Yu Guangzhong, president of Wuyuan Xitou Organic Tea Co, Ltd, says that with China’s very strong tea culture, tea is ideal for expensive gifts that symbolize status, meaning there are many people willing to spend thousands of dollars on a kilogram of tea.
Prices for tea leaves, depending on matters such as whether it consists of one bud or two, or what time of year it is picked, differ widely. However, cut tea is considered valueless in China, Yu says.
“At first, many people thought Westerners were richer, so they sold them the highest-quality tea, which turned out to be a mistake.
“Most Westerners use tea bags holding cut tea as long as they are deemed healthy. So the tea usually costs dozens of yuan a kg. They also like to mix tea with things like fruit and ginger.”
Yu has 133 hectares of organic tea bushes. Their export value is put at about $3.2 million. About 80 percent of his products go to the EU and the US, and the rest to Australia and Southeast Asia.
The European market has been steady in recent years, but orders from the US have been rising about 20 percent a year, Yu says. But successfully switching to organic growing and marketing is not easy.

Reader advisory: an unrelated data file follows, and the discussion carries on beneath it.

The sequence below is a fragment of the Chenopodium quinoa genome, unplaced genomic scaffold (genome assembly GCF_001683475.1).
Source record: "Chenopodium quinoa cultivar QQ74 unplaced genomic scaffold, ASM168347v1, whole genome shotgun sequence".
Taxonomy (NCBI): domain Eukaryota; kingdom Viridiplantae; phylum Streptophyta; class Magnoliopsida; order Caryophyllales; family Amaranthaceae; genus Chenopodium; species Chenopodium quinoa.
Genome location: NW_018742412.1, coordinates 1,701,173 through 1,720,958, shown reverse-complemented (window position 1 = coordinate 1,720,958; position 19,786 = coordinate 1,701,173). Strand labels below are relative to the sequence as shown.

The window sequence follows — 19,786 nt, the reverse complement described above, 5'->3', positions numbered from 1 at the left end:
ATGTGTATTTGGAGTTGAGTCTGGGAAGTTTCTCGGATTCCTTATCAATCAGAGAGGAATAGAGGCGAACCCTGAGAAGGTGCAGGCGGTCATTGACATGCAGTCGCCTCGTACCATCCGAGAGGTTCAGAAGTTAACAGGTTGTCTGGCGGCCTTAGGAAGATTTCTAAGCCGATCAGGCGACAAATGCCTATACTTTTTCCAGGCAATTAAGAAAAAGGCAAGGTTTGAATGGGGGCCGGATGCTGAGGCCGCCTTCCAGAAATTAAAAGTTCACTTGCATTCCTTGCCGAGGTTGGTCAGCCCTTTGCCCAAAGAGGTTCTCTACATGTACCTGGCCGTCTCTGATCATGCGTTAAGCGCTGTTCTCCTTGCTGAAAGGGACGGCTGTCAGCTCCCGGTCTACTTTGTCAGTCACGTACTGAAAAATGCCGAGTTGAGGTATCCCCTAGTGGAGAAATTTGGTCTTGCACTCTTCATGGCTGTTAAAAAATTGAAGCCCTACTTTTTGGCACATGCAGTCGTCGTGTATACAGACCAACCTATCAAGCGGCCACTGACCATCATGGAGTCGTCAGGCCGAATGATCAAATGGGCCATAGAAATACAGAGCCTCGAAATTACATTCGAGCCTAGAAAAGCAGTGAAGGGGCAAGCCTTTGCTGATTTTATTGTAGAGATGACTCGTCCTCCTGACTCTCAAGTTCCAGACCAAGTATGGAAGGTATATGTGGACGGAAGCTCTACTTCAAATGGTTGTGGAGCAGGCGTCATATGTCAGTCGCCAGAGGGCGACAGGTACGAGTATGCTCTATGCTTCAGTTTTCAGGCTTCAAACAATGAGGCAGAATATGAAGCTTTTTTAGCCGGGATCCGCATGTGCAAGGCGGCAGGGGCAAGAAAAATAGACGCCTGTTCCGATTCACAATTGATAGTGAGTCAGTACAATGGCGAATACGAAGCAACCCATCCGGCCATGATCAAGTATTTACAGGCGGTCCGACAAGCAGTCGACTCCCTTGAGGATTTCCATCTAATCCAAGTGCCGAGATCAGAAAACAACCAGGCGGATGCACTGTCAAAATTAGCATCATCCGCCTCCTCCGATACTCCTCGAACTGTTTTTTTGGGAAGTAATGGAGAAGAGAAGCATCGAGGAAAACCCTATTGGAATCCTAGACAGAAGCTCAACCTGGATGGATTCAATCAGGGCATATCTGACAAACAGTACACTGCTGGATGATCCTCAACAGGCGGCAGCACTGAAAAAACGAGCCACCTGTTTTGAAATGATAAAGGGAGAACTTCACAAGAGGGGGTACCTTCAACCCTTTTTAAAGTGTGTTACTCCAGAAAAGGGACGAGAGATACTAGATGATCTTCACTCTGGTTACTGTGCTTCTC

For one thing, many countries require producers to obtain special certification to market food as organic within their borders, so it needs to be produced in a way that complies with organic standards set by national and international organizations. “So to sell organic tea, the garden, the processing and the final products all need to meet organic standards and get certification from the target market,” Yu says.
However, for Wuyuan land that is unpolluted and suitable for growing organic green tea, an essential ingredient in receiving such certification, is limited. While more farmers are adopting modern agricultural methods, chemical fertilizers have been used in some areas, putting the air and soil in surrounding areas at risk.
The Wuyuan government is now offering 3 million yuan a year in subsidies to encourage farmers to stop using fertilizer and switch plantations to organic growing, but making that transition takes at least three years.
Huang Tong, president of Wuyuan Z. G. S. Tea Industries Co Ltd, says he has been forced to raise pay 15 percent a year to keep workers. Certification costs, in the tens of thousands of yuan a year, are also a heavy burden for many tea farmers and companies.
Wuyuan has more than 500 tea companies, and dozens are planting tea using organic methods, but only about 10 companies receive organic certification in a year.
Tea farmers pick tea leaves in Wuyuan, Jiangxi province. More than half of the European market has been accounted for by Wuyuan organic green tea over the past decade.
Jin Linsheng, president of Wuyuan Linsheng Industries Ltd.
Qiu Jinyin, head of the Wuyuan Tea Bureau.
Huang Tong, president of Wuyuan Z. G. S. Tea Industries Co Ltd.